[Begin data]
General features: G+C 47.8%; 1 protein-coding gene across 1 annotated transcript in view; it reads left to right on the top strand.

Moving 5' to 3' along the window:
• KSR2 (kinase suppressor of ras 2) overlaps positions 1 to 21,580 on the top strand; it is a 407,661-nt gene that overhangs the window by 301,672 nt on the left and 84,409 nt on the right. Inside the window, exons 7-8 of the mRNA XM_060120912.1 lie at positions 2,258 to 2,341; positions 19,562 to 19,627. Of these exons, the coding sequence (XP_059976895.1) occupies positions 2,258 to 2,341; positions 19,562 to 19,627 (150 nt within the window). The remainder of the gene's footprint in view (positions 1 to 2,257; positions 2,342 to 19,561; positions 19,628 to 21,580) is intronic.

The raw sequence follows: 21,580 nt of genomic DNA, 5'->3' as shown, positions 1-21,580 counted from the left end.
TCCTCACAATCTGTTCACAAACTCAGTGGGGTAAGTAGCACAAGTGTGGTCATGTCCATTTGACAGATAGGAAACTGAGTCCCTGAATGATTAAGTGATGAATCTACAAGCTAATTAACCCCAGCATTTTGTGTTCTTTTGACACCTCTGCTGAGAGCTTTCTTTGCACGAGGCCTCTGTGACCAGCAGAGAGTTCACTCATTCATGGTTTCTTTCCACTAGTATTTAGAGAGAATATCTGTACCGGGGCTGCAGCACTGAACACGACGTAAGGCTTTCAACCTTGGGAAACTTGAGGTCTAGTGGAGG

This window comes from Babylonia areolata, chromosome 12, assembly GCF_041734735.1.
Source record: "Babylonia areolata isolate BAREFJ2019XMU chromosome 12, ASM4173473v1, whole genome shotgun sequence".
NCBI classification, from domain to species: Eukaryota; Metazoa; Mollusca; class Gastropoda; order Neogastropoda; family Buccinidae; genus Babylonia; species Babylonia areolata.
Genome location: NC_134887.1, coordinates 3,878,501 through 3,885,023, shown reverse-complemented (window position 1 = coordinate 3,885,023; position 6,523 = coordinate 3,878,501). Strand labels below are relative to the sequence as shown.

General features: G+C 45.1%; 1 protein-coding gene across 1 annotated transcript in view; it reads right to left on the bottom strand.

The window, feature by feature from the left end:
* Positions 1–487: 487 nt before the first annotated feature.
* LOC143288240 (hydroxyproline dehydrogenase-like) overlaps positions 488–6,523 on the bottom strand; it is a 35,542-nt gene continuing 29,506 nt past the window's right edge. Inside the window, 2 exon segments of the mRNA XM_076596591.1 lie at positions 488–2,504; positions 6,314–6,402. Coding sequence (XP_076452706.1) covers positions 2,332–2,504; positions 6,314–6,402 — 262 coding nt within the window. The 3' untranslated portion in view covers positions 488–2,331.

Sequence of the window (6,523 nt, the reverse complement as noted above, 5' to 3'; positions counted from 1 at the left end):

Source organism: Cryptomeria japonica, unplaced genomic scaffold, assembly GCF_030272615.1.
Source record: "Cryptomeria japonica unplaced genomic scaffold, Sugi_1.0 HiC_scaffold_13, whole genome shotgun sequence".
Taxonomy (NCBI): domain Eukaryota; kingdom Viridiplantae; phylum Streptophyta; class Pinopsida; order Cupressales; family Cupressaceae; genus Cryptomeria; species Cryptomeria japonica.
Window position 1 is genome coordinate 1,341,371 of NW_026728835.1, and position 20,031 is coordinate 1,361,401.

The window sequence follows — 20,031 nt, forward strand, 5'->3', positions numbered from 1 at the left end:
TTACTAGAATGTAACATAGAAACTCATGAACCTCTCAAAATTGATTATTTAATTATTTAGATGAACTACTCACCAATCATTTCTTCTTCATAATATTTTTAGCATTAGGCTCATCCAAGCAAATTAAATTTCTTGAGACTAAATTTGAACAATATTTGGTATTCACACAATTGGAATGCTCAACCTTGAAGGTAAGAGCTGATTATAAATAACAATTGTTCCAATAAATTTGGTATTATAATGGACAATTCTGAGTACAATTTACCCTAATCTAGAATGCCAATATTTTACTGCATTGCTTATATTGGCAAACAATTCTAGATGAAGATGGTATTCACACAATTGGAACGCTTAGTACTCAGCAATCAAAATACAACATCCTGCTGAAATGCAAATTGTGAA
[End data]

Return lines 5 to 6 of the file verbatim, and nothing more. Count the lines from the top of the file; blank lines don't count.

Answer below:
TCCTCACAATCTGTTCACAAACTCAGTGGGGTAAGTAGCACAAGTGTGGTCATGTCCATTTGACAGATAGGAAACTGAGTCCCTGAATGATTAAGTGATGAATCTACAAGCTAATTAACCCCAGCATTTTGTGTTCTTTTGACACCTCTGCTGAGAGCTTTCTTTGCACGAGGCCTCTGTGACCAGCAGAGAGTTCACTCATTCATGGTTTCTTTCCACTAGTATTTAGAGAGAATATCTGTACCGGGGCTGCAGCACTGAACACGACGTAAGGCTTTCAACCTTGGGAAACTTGAGGTCTAGTGGAGG

This window comes from Babylonia areolata, chromosome 12, assembly GCF_041734735.1.